Monday, January 6, 2020

Self Empowerment Is Important For Your Own Life - 2380 Words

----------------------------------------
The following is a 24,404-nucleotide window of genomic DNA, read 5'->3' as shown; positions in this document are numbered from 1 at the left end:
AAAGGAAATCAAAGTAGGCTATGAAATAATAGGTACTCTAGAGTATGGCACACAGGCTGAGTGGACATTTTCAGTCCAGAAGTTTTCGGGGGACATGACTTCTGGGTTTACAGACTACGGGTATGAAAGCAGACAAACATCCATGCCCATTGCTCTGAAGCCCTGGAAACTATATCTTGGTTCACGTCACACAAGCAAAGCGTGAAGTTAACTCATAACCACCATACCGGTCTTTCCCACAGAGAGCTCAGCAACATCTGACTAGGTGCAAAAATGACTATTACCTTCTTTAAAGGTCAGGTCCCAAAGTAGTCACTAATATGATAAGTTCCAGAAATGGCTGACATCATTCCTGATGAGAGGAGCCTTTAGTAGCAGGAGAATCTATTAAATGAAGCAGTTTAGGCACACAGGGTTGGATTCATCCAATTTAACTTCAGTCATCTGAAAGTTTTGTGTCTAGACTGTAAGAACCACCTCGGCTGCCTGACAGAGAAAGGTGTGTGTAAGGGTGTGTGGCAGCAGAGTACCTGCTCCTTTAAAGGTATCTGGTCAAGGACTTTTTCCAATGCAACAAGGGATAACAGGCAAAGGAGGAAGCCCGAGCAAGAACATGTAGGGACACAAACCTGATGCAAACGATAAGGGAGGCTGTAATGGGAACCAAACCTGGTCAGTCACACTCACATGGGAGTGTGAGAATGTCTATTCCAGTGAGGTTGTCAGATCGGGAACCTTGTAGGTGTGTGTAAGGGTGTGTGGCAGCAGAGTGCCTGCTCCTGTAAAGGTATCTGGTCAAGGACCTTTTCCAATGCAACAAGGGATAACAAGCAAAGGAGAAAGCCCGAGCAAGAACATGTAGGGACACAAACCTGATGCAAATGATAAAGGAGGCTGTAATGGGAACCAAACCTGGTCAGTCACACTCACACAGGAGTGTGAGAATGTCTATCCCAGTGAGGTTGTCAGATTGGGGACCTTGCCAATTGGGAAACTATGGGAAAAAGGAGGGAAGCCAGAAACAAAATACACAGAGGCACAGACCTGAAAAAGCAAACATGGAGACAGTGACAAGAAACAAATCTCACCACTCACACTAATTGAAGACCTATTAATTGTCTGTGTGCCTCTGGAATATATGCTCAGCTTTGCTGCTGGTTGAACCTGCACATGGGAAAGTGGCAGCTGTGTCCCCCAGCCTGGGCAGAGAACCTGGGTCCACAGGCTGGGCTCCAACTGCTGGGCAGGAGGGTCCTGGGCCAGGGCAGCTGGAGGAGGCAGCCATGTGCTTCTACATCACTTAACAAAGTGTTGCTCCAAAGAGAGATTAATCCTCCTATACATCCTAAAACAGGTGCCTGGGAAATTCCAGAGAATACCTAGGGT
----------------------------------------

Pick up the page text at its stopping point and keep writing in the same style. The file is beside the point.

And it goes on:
Self-empowerment simply put is taking charge over your own life. Sounds pretty easy, right? Unfortunately, it’s a bit more complex than it seems. Self-empowerment could have many different interpretations. Whether it’s physical, mental, emotional or even spiritual. Physical self-empowerment is taking care of your body to the best of your ability, dieting, exercising, and fighting off illness. Mental self-empowerment is education, protection from mental illness, and trying to maintain a good mind set. Emotional self-empowerment would typically deal with relationships, feelings, and love. Spiritual self-empowerment is most likely religion based or meditation based. Empowerment is also made up of 5 components: your sense of self-worth, your†¦show more content†¦Following that is love and belongingness needs meaning the desire for friendships, intimacy, affection, and love. Then, esteem needs come into play which causes longingness for achievement, independence, do minance, self-respect, and respect from others. At the very top of the pyramid is self-actualization which is also known as self-empowerment. It’s the need for realization of personal potential, self-fulfillment, and seeking personal growth. Arthur Miller captures self-empowerment in Death of a Salesman with his main character, Biff. The story takes place in the 1940s and critiques the idea of the American Dream for the Loman family and illustrates their unfortunate reality. Biff, who was once an all-star high school football player, is now a farm boy who can’t seem to hold down a solid job. His father, Willy Loman, had higher hopes for his son other than just being a no good farm boy. After learning a little about what Biff does for a living, Miller reveals to the readers that every spring Biff comes home. Springtime symbolizes rebirth and renewal so it seems that Biff is in need of some soul-searching. So, he packs up his bags and heads home to face the wrath of his delusional father about how he’s wasting his life away (nothing Biff hasn’t heard before). Both Willy and Biff’s brother Happy Loman, are obsessed with the thought of being better than they actually

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